• Comp diary: May you have an interesting weekend

    The idea that “May you lead an interesting life” is a “Chinese curse” is probably apocryphal, but one can see the relevance of the connection between “interesting” and “curse.”   Our weekend in Baton Rouge, although enjoyable and successful, was…interesting.

    We got away Thursday afternoon around 1 p.m. after settling a GPS rivalry in favor of the directions given by Daniel’s phone, which wanted to lead us southward on state & U.S. highways as opposed to my car’s GPS which was determined to lead us north to Atlanta to catch I-85.  Even taking into account the higher speed limits on the interstate, that seemed silly.  Off we went to the south.  No sooner had we crossed the state line into Alabama than we got into an accident: rear-ended, fortunately at very low speed, by a semi.  Argh!  Dealing with that ate up at least an hour, but at least the car was drivable and no one was hurt.  After calling my insurance company, calling the other guy’s insurance company, and calling my parents (so my mom wouldn’t worry when I mentioned the accident on Facebook), we went on our way and finally got to Baton Rouge around 10 p.m.

    Friday afternoon around 1:00 we danced our first heat, Adult Silver Rhythm, and Senior I Silver Rhythm immediately after that.  It was nice, after the long and stressful drive, not to have to get up and dance the first heats of the day.  It was also nice to start with Rhythm instead of Smooth.  In most cases, we end up dancing Smooth for our first heat of the day.  It’s hard to dance a slow waltz with all that adrenaline in your system but for the cha-cha, the extra energy helps!  Surprisingly, we came 3rd out of 6 in the Adult event but 6th out of 8 in Senior I.  Usually it’s the other way around because the younger competitors in the Adult category (ages 18-34) manage to out-dance us.  In any case I am going to have to stop saying that I don’t like the first heat of the day, because we almost always get a good result out of it, no matter what the event is.  Maybe the nerves make us extra sharp.  As it turned out later, we’d need to be sharp.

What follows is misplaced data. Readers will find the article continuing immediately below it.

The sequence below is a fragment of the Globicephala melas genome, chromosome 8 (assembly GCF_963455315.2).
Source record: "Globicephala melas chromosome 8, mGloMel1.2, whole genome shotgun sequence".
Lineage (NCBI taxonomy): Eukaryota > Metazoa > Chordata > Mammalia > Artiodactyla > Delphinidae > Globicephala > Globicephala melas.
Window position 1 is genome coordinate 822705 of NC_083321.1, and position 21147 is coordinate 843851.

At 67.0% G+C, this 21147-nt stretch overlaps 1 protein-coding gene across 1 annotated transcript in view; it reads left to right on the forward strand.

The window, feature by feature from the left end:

After a late lunch we came back to dance 2 Smooth events.  This time, the Senior I event was first and it was big enough to be a semifinal: everyone dances once and the judges call back 6 couples out of the original group to dance again for first through sixth place.  But before we even got that far, we had more “interesting” events to witness.  We were waiting for our heat to come up; a Junior or Pre-Teen event was on the floor.  I had gone to the dressing room for something and just as I came back across the ballroom, the announcer was saying “Is there a doctor in the house?” I thought he was making a joke but as I approached our table I saw an older man nearby slumped over, leaning on his partner.  Everyone was starting to look at him and several people got up to offer help even as the music was still playing and the kids were still dancing.  I assumed he was overheated or maybe hypoglycemic and would be revived with some cold towels and Gatorade or something, but then one of the helpers (I found out later he was an ER doctor) looked around and said, “911!”  Daniel had gone over closer to the man to see if he could help and looked back at me; I waved my phone and said “I’ve got it.”  (As it turned out, another woman was calling in at the same time but that seemed to be okay with the dispatcher, who went on getting information from me.)